It’s happening: The technology shift we’ve all been waiting for is finally here. We now are no longer anchored to our desks, shackled to our desktop computers.
So with this nirvana of smart mobile phones and powerful tablets, why aren’t we much happier? With access to information and applications on our mobile devices, why isn’t it easier to find information and share it with our co-workers, whether we’re commuting to work, on a sales call or sitting in a conference room?
The problem is clear. The experiences on our mobile devices aren’t great. Why not? Most successful software vendors have created hit apps on the desktop and are migrating them to mobile platforms. Most of them take this approach: “My customers know how to use my app on the desktop, so I need to make sure the mobile version looks and feels the same.”
And that’s where everything goes wrong. Those painful experiences on our mobile devices exist because vendors are trying to build apps that mimic the look and feel of desktop solutions. Why doesn’t that work? Well, most mobile devices are VERY different from desktop PCs – in three major ways:
- The most obvious difference is the screen real estate – most desktop screens are 30 to 50 times bigger than a mobile phone. When you squish down a big app to fit in that little window, you get a bad user experience.
- Another discrepancy involves touch – most mobile devices are designed to be operated by touching, swiping and pinching. But desktop apps that are ported to mobile devices aren’t optimized for touch – the recommended size for a touch-capable button on a device is 44 pixels by 44 pixels, while most ported desktop apps are much smaller. That means the apps are hard to use with your finger or thumb, and that translates into a bad user experience.
- Finally, mobile devices have features that desktop PCs don’t have, such as front- and rear-facing cameras, as well as other sensors like GPS and accelerometers that know about the direction of the device and whether it’s horizontal or vertical. The lack of support for the device’s unique functionality also creates a bad user experience.
With all of these contributors to a bad user experience, it’s no wonder end users are increasingly dissatisfied with their mobile business experiences.
The fallacy of force-fitting desktop apps into smartphones and tablets makes us proponents of the newer approach called “Mobile First.” The idea is simple: Developers should be building for mobile before they build a desktop app. And we’re not just talking the talk; we’re walking the walk.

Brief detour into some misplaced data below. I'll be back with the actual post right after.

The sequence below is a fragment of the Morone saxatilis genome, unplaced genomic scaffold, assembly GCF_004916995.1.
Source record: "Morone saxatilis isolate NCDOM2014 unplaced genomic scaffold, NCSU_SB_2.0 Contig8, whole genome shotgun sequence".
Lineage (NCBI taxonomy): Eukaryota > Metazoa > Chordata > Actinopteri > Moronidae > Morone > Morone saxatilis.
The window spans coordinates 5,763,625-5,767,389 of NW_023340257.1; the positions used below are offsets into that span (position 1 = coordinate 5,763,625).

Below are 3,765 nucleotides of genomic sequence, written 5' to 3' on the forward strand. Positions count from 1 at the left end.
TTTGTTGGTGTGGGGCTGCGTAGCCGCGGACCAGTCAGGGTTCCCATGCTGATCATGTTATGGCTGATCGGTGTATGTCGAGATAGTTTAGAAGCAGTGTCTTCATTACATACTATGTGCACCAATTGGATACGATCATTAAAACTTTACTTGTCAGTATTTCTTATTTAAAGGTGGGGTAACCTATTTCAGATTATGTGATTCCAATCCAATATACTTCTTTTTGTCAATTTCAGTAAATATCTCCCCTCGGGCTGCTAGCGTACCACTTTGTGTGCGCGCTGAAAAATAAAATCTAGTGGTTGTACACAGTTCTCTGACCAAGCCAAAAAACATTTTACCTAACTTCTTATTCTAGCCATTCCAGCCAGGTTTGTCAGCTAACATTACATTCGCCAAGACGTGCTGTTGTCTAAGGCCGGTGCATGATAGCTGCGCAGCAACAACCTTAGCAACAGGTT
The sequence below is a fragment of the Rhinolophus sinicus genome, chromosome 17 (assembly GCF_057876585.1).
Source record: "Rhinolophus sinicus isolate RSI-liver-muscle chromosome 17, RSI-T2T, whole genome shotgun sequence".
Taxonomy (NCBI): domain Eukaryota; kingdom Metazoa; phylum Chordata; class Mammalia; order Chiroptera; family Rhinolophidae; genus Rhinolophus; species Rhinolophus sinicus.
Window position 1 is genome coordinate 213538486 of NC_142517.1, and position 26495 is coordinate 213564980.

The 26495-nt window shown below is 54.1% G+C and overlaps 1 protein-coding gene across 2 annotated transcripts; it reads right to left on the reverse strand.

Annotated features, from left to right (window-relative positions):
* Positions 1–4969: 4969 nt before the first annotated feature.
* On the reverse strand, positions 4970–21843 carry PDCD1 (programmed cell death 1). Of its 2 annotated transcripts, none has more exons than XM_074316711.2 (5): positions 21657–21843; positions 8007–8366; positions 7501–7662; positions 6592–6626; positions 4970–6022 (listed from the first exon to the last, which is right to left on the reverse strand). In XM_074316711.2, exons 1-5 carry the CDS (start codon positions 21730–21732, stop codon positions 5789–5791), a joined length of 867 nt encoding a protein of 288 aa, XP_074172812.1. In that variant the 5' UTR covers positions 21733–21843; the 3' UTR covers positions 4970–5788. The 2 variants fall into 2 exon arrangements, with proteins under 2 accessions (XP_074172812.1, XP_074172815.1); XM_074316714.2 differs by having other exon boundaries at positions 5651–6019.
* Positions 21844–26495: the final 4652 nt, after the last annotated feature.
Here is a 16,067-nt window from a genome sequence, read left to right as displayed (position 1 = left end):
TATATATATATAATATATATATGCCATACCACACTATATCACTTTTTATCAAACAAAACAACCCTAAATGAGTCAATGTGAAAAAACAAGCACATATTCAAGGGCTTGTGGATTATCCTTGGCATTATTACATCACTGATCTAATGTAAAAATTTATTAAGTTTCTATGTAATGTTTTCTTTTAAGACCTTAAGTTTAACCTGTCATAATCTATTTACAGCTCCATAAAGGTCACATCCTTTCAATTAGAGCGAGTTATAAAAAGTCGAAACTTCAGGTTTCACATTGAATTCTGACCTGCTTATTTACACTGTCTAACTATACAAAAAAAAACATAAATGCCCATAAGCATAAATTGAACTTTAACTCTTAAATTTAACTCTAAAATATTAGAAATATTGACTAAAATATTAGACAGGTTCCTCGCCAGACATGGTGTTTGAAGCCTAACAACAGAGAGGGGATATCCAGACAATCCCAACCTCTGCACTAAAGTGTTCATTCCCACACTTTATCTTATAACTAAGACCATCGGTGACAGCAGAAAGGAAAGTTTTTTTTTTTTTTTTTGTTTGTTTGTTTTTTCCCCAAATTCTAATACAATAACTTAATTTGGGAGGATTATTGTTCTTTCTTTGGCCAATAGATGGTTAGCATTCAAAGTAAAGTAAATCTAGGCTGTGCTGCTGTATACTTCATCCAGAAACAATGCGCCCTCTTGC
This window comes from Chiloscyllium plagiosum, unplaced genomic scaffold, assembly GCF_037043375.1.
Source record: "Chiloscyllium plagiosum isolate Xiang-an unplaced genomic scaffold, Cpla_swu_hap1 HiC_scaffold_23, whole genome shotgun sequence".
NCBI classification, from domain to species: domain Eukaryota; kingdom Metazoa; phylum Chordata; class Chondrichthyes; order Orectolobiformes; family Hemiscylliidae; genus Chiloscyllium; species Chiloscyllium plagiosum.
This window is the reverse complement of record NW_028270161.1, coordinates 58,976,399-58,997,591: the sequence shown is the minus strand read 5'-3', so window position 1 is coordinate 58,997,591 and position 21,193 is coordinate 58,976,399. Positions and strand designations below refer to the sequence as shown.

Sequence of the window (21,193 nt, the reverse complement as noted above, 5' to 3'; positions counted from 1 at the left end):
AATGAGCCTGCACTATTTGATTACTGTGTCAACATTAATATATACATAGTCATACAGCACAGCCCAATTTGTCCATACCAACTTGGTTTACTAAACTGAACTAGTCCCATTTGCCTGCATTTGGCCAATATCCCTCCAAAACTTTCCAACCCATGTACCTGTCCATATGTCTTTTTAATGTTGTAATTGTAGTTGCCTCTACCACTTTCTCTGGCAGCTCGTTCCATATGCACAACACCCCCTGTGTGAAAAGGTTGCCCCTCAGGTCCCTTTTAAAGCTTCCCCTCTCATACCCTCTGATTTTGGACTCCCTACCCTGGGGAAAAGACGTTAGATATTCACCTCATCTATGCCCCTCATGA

In our newly launched Infragistics Enterprise Mobility Suite, with its enhanced solutions, we are focusing on building apps for end users in large enterprises. When we began planning the apps in this suite, we knew we had to take a Mobile First approach to create an experience that customers would love. As a company with a legacy in helping developers build marvelous apps for Windows and the Web, we know the importance of optimizing experiences for a platform.
Our first solution, ReportPlus, is a great example of how we’ve embraced Mobile First. Most business intelligence tools on the market are heavyweight, complex tools that connect to industrial-strength database back-ends. The goal of these apps is to enable end users to conduct their own research and answer their own questions. For example, as an end user, you might ask, “What happens to retail sales between Christmas and New Year’s Day?” These desktop solutions are complicated and require training. Often the information that comes out of these systems provides visualizations that are not very good.
Our team has solved these problems in a Mobile First way. We asked ourselves, “What would an amazing experience look and feel like if you were trying to answer business questions on an iPad?” And “What results and charts would impress your boss?” So we set to work building a mobile dashboarding/lightweight BI tool: ReportPlus, one of the first apps designed explicitly for discovering and sharing insights in business data on the iPhone and iPad. Interestingly, we haven’t yet built a desktop version of the app. When we do, we won’t simply port our mobile app to the desktop; we’ll build a desktop-optimized app.
The other part of our Enterprise Mobility suite is called SharePlus. It came directly out of the challenges of using desktop apps on mobile devices. We love SharePoint. Its ability to enable collaboration inside of an organization has changed the way most companies work. However, SharePoint doesn’t work well on mobile devices – it wasn’t designed for that. So we developed SharePlus as a Mobile First version of SharePoint. We wanted to make it easy and fun to use SharePoint on phones and tablets.
SharePlus looks and feels like an iOS 7 (and coming soon, Android) app. For example, when you look at lists of pictures in SharePoint, you see lists, but when you look at lists of pictures in SharePlus, you see the pictures. In addition, we thought about what people would want to do with collaboration software on mobile devices, so we built a platform that enables custom launchpads. Our customers’ end users can pull the most important information together into new launchpads, and they can launch directly from a customized launchpad into other apps on a mobile device.
With ReportPlus’ ability to help end users simply find insights in business data and SharePlus’ capacity to let them securely sync and share information directly with others, we’ve created a Mobile First enterprise suite that connects people to the information they need to be more productive and make better decisions.